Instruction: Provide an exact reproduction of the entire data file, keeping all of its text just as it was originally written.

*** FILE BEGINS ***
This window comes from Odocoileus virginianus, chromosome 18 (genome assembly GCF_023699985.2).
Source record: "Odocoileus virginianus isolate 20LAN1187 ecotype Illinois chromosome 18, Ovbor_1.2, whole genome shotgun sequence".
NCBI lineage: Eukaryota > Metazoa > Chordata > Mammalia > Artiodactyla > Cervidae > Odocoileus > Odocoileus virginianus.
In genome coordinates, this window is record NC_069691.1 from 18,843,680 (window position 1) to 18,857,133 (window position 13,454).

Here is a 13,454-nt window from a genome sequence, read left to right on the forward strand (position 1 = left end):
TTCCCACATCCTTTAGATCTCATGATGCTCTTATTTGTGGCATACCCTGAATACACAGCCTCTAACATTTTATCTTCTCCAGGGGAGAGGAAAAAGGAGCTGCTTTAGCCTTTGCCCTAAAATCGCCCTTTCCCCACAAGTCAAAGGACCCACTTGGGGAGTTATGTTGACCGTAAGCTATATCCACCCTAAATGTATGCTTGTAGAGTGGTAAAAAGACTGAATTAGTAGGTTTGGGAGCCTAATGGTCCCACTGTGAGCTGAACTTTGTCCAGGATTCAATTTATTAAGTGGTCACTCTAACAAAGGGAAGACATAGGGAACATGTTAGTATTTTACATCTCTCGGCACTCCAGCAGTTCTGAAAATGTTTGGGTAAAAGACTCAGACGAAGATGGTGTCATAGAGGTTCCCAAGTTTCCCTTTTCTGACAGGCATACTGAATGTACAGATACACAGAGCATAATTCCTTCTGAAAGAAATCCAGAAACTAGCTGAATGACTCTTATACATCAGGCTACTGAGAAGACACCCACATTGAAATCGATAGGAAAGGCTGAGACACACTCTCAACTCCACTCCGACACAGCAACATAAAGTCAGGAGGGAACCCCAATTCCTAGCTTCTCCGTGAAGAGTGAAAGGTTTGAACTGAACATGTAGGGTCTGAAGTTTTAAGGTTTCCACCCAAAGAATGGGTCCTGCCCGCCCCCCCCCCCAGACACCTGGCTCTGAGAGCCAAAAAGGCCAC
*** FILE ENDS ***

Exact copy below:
This window comes from Odocoileus virginianus, chromosome 18 (genome assembly GCF_023699985.2).
Source record: "Odocoileus virginianus isolate 20LAN1187 ecotype Illinois chromosome 18, Ovbor_1.2, whole genome shotgun sequence".
NCBI lineage: Eukaryota > Metazoa > Chordata > Mammalia > Artiodactyla > Cervidae > Odocoileus > Odocoileus virginianus.
In genome coordinates, this window is record NC_069691.1 from 18,843,680 (window position 1) to 18,857,133 (window position 13,454).

Here is a 13,454-nt window from a genome sequence, read left to right on the forward strand (position 1 = left end):
TTCCCACATCCTTTAGATCTCATGATGCTCTTATTTGTGGCATACCCTGAATACACAGCCTCTAACATTTTATCTTCTCCAGGGGAGAGGAAAAAGGAGCTGCTTTAGCCTTTGCCCTAAAATCGCCCTTTCCCCACAAGTCAAAGGACCCACTTGGGGAGTTATGTTGACCGTAAGCTATATCCACCCTAAATGTATGCTTGTAGAGTGGTAAAAAGACTGAATTAGTAGGTTTGGGAGCCTAATGGTCCCACTGTGAGCTGAACTTTGTCCAGGATTCAATTTATTAAGTGGTCACTCTAACAAAGGGAAGACATAGGGAACATGTTAGTATTTTACATCTCTCGGCACTCCAGCAGTTCTGAAAATGTTTGGGTAAAAGACTCAGACGAAGATGGTGTCATAGAGGTTCCCAAGTTTCCCTTTTCTGACAGGCATACTGAATGTACAGATACACAGAGCATAATTCCTTCTGAAAGAAATCCAGAAACTAGCTGAATGACTCTTATACATCAGGCTACTGAGAAGACACCCACATTGAAATCGATAGGAAAGGCTGAGACACACTCTCAACTCCACTCCGACACAGCAACATAAAGTCAGGAGGGAACCCCAATTCCTAGCTTCTCCGTGAAGAGTGAAAGGTTTGAACTGAACATGTAGGGTCTGAAGTTTTAAGGTTTCCACCCAAAGAATGGGTCCTGCCCGCCCCCCCCCCCAGACACCTGGCTCTGAGAGCCAAAAAGGCCAC